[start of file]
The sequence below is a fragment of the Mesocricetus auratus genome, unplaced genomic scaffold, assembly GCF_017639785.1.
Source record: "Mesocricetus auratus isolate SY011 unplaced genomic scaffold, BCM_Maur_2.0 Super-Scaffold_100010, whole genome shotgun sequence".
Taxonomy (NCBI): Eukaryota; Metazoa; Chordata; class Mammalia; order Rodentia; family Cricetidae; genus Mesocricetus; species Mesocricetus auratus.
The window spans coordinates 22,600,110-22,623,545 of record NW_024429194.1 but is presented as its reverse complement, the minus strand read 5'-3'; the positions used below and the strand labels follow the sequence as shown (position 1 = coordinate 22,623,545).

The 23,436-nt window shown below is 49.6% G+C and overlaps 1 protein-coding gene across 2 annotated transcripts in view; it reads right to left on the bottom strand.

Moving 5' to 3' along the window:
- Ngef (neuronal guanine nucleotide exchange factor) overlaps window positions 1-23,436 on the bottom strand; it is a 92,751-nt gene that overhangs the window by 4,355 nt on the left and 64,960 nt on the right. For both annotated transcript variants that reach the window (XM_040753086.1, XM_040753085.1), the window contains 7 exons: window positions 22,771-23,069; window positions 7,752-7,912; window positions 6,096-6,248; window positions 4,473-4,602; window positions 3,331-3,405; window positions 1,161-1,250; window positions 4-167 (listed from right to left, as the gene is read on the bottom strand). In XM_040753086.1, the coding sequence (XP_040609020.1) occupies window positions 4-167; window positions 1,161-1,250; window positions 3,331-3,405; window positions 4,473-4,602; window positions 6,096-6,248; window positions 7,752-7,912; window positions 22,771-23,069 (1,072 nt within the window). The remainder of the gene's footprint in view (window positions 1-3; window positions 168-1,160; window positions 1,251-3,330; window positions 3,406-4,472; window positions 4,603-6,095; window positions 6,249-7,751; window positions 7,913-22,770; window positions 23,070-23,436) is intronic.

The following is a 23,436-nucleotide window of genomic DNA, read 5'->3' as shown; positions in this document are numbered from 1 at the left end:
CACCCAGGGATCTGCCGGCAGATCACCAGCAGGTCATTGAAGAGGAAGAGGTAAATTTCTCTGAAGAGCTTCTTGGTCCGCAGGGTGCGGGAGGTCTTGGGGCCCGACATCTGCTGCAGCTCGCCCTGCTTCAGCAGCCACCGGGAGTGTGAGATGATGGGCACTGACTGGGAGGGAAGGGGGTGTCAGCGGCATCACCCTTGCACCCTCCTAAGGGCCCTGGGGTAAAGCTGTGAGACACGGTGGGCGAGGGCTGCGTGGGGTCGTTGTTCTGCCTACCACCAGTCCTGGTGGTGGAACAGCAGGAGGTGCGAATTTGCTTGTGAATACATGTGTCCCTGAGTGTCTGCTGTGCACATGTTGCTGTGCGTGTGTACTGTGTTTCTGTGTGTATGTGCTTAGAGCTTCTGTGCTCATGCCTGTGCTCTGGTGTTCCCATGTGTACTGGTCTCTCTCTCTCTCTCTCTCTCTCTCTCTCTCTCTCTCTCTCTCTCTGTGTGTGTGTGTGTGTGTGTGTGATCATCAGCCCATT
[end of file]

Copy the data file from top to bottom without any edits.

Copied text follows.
The sequence below is a fragment of the Mesocricetus auratus genome, unplaced genomic scaffold, assembly GCF_017639785.1.
Source record: "Mesocricetus auratus isolate SY011 unplaced genomic scaffold, BCM_Maur_2.0 Super-Scaffold_100010, whole genome shotgun sequence".
Taxonomy (NCBI): Eukaryota; Metazoa; Chordata; class Mammalia; order Rodentia; family Cricetidae; genus Mesocricetus; species Mesocricetus auratus.
The window spans coordinates 22,600,110-22,623,545 of record NW_024429194.1 but is presented as its reverse complement, the minus strand read 5'-3'; the positions used below and the strand labels follow the sequence as shown (position 1 = coordinate 22,623,545).

The 23,436-nt window shown below is 49.6% G+C and overlaps 1 protein-coding gene across 2 annotated transcripts in view; it reads right to left on the bottom strand.

Moving 5' to 3' along the window:
- Ngef (neuronal guanine nucleotide exchange factor) overlaps window positions 1-23,436 on the bottom strand; it is a 92,751-nt gene that overhangs the window by 4,355 nt on the left and 64,960 nt on the right. For both annotated transcript variants that reach the window (XM_040753086.1, XM_040753085.1), the window contains 7 exons: window positions 22,771-23,069; window positions 7,752-7,912; window positions 6,096-6,248; window positions 4,473-4,602; window positions 3,331-3,405; window positions 1,161-1,250; window positions 4-167 (listed from right to left, as the gene is read on the bottom strand). In XM_040753086.1, the coding sequence (XP_040609020.1) occupies window positions 4-167; window positions 1,161-1,250; window positions 3,331-3,405; window positions 4,473-4,602; window positions 6,096-6,248; window positions 7,752-7,912; window positions 22,771-23,069 (1,072 nt within the window). The remainder of the gene's footprint in view (window positions 1-3; window positions 168-1,160; window positions 1,251-3,330; window positions 3,406-4,472; window positions 4,603-6,095; window positions 6,249-7,751; window positions 7,913-22,770; window positions 23,070-23,436) is intronic.

The following is a 23,436-nucleotide window of genomic DNA, read 5'->3' as shown; positions in this document are numbered from 1 at the left end:
CACCCAGGGATCTGCCGGCAGATCACCAGCAGGTCATTGAAGAGGAAGAGGTAAATTTCTCTGAAGAGCTTCTTGGTCCGCAGGGTGCGGGAGGTCTTGGGGCCCGACATCTGCTGCAGCTCGCCCTGCTTCAGCAGCCACCGGGAGTGTGAGATGATGGGCACTGACTGGGAGGGAAGGGGGTGTCAGCGGCATCACCCTTGCACCCTCCTAAGGGCCCTGGGGTAAAGCTGTGAGACACGGTGGGCGAGGGCTGCGTGGGGTCGTTGTTCTGCCTACCACCAGTCCTGGTGGTGGAACAGCAGGAGGTGCGAATTTGCTTGTGAATACATGTGTCCCTGAGTGTCTGCTGTGCACATGTTGCTGTGCGTGTGTACTGTGTTTCTGTGTGTATGTGCTTAGAGCTTCTGTGCTCATGCCTGTGCTCTGGTGTTCCCATGTGTACTGGTCTCTCTCTCTCTCTCTCTCTCTCTCTCTCTCTCTCTCTCTCTCTCTGTGTGTGTGTGTGTGTGTGTGTGATCATCAGCCCATT